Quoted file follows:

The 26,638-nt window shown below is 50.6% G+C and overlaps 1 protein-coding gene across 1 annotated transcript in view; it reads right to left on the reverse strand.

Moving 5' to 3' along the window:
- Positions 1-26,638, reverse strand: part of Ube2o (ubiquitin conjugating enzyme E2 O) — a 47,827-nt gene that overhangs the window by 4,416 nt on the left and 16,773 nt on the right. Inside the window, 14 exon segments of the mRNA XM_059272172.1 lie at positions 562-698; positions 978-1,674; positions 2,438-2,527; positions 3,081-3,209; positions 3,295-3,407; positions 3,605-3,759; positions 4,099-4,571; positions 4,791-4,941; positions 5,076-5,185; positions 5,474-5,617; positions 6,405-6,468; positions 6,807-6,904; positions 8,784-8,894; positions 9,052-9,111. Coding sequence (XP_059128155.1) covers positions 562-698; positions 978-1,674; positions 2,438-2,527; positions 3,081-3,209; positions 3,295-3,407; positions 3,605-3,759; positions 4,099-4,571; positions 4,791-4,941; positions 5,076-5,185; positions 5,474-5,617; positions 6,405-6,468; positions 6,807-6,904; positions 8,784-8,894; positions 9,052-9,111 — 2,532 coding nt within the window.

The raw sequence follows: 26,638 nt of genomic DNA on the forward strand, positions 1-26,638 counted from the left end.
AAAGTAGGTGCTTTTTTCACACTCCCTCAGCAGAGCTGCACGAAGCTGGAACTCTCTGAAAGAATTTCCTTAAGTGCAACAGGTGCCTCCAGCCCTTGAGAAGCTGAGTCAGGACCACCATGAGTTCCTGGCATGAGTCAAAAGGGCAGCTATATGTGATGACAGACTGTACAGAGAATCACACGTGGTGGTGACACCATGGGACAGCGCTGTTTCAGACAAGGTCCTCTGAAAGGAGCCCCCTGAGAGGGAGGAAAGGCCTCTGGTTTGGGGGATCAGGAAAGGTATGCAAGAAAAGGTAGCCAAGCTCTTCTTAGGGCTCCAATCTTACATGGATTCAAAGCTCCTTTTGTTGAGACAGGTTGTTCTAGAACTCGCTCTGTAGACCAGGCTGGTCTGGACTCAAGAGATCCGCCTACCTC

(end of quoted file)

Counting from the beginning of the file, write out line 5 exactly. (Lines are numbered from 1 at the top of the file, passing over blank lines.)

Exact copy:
AAAGTAGGTGCTTTTTTCACACTCCCTCAGCAGAGCTGCACGAAGCTGGAACTCTCTGAAAGAATTTCCTTAAGTGCAACAGGTGCCTCCAGCCCTTGAGAAGCTGAGTCAGGACCACCATGAGTTCCTGGCATGAGTCAAAAGGGCAGCTATATGTGATGACAGACTGTACAGAGAATCACACGTGGTGGTGACACCATGGGACAGCGCTGTTTCAGACAAGGTCCTCTGAAAGGAGCCCCCTGAGAGGGAGGAAAGGCCTCTGGTTTGGGGGATCAGGAAAGGTATGCAAGAAAAGGTAGCCAAGCTCTTCTTAGGGCTCCAATCTTACATGGATTCAAAGCTCCTTTTGTTGAGACAGGTTGTTCTAGAACTCGCTCTGTAGACCAGGCTGGTCTGGACTCAAGAGATCCGCCTACCTC